What's Happening at Cedar Crest College
One English Student’s Efforts to Pen Her First Novel
Junior English major Rachel Morgandale is doing a unique independent study project this semester in attempting to craft a mystery novel and documenting the process. What’s Happening will be running a series of blog posts in Rachel’s own words throughout the semester chronicling her efforts. Here are her initial thoughts on the project:
With the help of my intrepid advisor, Dr. Pulham, I embark on a unique sort of independent study course. Over the 14 brief weeks of the spring semester I will read and watch classic and innovative books and films in the mystery genre and then attempt to write my own mystery novel. There will be tears, frustration, maybe a few too many hours spent studying the anatomy of the knee, but hopefully there will be a workable manuscript by the end.
Along with producing this manuscript and responding to my readings, I will be keeping a journal of my process, excerpts from which will be posted here. You’re welcome to watch me grow unnaturally attached to my fictional characters and ponder what it means to be a young writer at the very start of what I hope is a long (and I wouldn’t mind wildly successful) career. I’m not sure how it will all turn out, but I’m glad to have this opportunity and know it will be quite a learning experience.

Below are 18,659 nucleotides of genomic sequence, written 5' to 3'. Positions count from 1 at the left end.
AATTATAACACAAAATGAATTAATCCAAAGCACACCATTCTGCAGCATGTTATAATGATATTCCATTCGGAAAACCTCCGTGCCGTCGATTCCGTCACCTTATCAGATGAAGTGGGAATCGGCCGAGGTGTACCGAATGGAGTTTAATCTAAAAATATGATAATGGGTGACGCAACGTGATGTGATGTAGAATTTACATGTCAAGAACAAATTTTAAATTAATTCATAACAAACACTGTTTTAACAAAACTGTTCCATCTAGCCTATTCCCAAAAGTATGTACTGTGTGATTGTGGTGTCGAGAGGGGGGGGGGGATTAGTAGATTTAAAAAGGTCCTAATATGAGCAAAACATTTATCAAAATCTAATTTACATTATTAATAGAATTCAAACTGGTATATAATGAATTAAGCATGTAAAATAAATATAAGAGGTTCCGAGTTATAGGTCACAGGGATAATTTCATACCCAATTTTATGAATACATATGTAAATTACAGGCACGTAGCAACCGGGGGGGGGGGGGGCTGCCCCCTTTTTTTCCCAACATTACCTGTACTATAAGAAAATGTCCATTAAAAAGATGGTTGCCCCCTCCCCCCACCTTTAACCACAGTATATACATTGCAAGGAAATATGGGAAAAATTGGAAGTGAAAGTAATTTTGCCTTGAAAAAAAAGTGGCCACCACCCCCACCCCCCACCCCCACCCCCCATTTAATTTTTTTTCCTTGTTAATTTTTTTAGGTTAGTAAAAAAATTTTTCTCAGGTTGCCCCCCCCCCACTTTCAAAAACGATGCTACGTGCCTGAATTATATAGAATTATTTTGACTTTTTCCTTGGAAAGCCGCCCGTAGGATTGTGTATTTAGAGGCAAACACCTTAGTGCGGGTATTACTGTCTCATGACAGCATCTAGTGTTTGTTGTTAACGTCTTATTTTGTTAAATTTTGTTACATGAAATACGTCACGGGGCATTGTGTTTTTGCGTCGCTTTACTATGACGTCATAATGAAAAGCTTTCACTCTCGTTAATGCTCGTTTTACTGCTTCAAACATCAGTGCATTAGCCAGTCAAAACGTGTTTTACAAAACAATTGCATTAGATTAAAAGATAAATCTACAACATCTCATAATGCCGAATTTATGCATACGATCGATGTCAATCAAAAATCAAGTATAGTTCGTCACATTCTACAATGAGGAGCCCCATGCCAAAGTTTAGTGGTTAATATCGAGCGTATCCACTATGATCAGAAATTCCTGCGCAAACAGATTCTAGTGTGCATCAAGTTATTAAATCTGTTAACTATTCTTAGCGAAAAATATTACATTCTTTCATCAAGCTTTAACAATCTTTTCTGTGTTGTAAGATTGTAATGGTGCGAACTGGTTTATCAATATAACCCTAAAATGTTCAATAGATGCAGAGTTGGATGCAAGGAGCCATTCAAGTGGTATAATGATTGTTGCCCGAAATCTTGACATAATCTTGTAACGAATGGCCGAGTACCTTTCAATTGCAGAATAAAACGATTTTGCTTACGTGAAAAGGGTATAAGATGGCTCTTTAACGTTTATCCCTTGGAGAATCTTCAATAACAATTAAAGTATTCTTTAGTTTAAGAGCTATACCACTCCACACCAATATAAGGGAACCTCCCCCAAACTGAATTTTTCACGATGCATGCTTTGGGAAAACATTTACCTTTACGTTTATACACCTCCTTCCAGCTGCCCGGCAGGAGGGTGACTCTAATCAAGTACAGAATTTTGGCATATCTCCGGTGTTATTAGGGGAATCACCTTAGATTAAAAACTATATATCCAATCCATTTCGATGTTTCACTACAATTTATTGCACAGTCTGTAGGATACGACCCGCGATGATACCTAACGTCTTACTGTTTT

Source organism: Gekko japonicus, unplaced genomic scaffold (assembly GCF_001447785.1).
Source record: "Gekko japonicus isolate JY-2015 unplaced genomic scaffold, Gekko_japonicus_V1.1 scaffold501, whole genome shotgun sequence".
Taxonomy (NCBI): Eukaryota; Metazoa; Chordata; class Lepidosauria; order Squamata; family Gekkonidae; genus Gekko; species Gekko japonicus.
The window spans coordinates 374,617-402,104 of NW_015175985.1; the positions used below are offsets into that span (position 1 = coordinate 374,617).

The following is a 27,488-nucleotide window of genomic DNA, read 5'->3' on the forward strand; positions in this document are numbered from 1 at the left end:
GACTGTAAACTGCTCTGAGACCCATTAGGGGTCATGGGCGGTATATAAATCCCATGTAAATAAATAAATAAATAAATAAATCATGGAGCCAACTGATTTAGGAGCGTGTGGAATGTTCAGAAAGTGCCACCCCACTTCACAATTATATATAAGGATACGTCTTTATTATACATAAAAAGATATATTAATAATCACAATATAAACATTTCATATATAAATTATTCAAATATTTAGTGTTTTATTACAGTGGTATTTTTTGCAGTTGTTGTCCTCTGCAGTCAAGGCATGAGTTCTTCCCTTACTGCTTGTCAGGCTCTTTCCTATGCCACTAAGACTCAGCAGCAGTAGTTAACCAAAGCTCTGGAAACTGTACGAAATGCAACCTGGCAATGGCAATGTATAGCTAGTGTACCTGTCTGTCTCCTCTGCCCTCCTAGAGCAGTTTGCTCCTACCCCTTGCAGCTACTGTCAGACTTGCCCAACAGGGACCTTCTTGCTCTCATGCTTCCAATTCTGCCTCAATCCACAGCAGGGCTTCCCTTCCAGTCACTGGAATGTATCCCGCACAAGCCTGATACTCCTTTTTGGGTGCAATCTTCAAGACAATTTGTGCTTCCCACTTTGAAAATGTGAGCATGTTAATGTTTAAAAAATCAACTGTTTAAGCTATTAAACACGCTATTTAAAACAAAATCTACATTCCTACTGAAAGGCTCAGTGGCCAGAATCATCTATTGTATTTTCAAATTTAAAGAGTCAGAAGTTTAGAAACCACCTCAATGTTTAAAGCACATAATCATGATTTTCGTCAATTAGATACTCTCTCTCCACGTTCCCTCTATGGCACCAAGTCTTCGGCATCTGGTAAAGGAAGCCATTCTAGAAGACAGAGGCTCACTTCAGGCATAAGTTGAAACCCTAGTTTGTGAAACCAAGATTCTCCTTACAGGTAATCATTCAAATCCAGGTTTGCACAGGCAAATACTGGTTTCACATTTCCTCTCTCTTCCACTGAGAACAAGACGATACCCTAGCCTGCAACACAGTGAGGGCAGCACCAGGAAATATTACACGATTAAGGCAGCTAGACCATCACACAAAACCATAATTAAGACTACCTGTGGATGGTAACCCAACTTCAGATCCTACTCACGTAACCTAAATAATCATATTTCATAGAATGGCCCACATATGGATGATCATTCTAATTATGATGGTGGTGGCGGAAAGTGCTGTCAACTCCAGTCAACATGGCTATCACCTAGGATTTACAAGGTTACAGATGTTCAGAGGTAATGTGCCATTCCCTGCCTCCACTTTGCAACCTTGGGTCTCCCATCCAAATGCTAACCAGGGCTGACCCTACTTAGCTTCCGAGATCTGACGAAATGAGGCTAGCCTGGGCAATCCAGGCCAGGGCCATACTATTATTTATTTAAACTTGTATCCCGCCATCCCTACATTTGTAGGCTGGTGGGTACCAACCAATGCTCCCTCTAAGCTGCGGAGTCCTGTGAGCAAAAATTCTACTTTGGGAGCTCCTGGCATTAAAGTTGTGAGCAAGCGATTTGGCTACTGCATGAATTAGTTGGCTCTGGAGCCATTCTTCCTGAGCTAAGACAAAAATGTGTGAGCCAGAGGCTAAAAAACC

I’ve hit around 41,000 words and I’m so happy. I’ve reached the climax of my story and am tying up a few loose ends and then winding it down in the next 10,000 words or so. My goal of 50,000 words was inspired by NaNoWriMo (or National Novel Writing Month). A work has to be at least that many words to be considered a novel; any less is considered a novella.
Many novels like The Great Gatsby and Slaughterhouse Five fall at about that many words and those are two personal favorites. However, most novels are longer. In fact, most of my research tells me that publishers prefer first novels to fall at about 60-65,000 words. Some genres tend to be longer, such as fantasy. The mystery genre tends to average briefer stories—probably due to the emphasis on quick, suspenseful plotting.
The earliest examples of the genre I read by Poe and Doyle were certainly too short to come under the heading of “novel” by word count requirements. Hound of the Baskervilles might just make it, I’m not sure, but Sign of Four is a novella and so are Poe’s Dupin stories.
In a culture of short attention spans, I’m rather surprised that the novella hasn’t risen in popularity. Still, I’m thinking ahead about what I can do with this piece in the future. It will need some major surgical revision, but I like it. It took me a very long time to be able to like my writing, but this piece I like.
I’m proud of the work I’ve done this semester. I think my characters are interesting and that there are thoughts and themes in the narrative that are interesting. In editing I’d like to expand some characters that popped into the story later and without much pre-planning and also fine tune some of the themes that have arisen.